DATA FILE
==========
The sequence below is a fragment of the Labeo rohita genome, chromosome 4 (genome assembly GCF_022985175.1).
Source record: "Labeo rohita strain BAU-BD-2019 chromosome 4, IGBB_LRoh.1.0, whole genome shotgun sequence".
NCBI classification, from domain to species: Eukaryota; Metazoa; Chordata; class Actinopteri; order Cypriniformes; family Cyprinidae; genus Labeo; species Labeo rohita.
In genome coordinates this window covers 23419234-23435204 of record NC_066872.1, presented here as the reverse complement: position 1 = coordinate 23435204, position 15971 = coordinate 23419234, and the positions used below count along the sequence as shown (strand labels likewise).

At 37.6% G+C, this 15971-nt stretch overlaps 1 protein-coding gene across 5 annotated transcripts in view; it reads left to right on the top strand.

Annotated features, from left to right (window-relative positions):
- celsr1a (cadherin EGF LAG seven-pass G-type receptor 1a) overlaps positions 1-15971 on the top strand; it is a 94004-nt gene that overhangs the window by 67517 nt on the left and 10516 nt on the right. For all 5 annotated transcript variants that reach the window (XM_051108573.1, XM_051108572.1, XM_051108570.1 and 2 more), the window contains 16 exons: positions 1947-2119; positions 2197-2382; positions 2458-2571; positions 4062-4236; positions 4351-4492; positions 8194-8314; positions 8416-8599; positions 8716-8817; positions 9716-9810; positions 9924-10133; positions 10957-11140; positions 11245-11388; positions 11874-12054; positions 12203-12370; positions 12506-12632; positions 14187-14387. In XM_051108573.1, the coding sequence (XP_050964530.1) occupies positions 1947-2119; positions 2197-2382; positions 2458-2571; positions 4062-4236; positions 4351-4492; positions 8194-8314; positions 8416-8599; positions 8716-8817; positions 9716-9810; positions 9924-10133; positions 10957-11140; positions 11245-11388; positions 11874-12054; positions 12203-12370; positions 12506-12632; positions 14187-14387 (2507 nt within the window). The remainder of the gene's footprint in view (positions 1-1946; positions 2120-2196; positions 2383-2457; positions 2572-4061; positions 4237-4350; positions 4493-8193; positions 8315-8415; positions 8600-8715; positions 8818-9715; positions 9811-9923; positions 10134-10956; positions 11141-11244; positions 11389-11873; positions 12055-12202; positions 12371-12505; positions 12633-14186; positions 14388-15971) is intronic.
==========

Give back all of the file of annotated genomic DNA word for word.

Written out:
The sequence below is a fragment of the Labeo rohita genome, chromosome 4 (genome assembly GCF_022985175.1).
Source record: "Labeo rohita strain BAU-BD-2019 chromosome 4, IGBB_LRoh.1.0, whole genome shotgun sequence".
NCBI classification, from domain to species: Eukaryota; Metazoa; Chordata; class Actinopteri; order Cypriniformes; family Cyprinidae; genus Labeo; species Labeo rohita.
In genome coordinates this window covers 23419234-23435204 of record NC_066872.1, presented here as the reverse complement: position 1 = coordinate 23435204, position 15971 = coordinate 23419234, and the positions used below count along the sequence as shown (strand labels likewise).

At 37.6% G+C, this 15971-nt stretch overlaps 1 protein-coding gene across 5 annotated transcripts in view; it reads left to right on the top strand.

Annotated features, from left to right (window-relative positions):
- celsr1a (cadherin EGF LAG seven-pass G-type receptor 1a) overlaps positions 1-15971 on the top strand; it is a 94004-nt gene that overhangs the window by 67517 nt on the left and 10516 nt on the right. For all 5 annotated transcript variants that reach the window (XM_051108573.1, XM_051108572.1, XM_051108570.1 and 2 more), the window contains 16 exons: positions 1947-2119; positions 2197-2382; positions 2458-2571; positions 4062-4236; positions 4351-4492; positions 8194-8314; positions 8416-8599; positions 8716-8817; positions 9716-9810; positions 9924-10133; positions 10957-11140; positions 11245-11388; positions 11874-12054; positions 12203-12370; positions 12506-12632; positions 14187-14387. In XM_051108573.1, the coding sequence (XP_050964530.1) occupies positions 1947-2119; positions 2197-2382; positions 2458-2571; positions 4062-4236; positions 4351-4492; positions 8194-8314; positions 8416-8599; positions 8716-8817; positions 9716-9810; positions 9924-10133; positions 10957-11140; positions 11245-11388; positions 11874-12054; positions 12203-12370; positions 12506-12632; positions 14187-14387 (2507 nt within the window). The remainder of the gene's footprint in view (positions 1-1946; positions 2120-2196; positions 2383-2457; positions 2572-4061; positions 4237-4350; positions 4493-8193; positions 8315-8415; positions 8600-8715; positions 8818-9715; positions 9811-9923; positions 10134-10956; positions 11141-11244; positions 11389-11873; positions 12055-12202; positions 12371-12505; positions 12633-14186; positions 14388-15971) is intronic.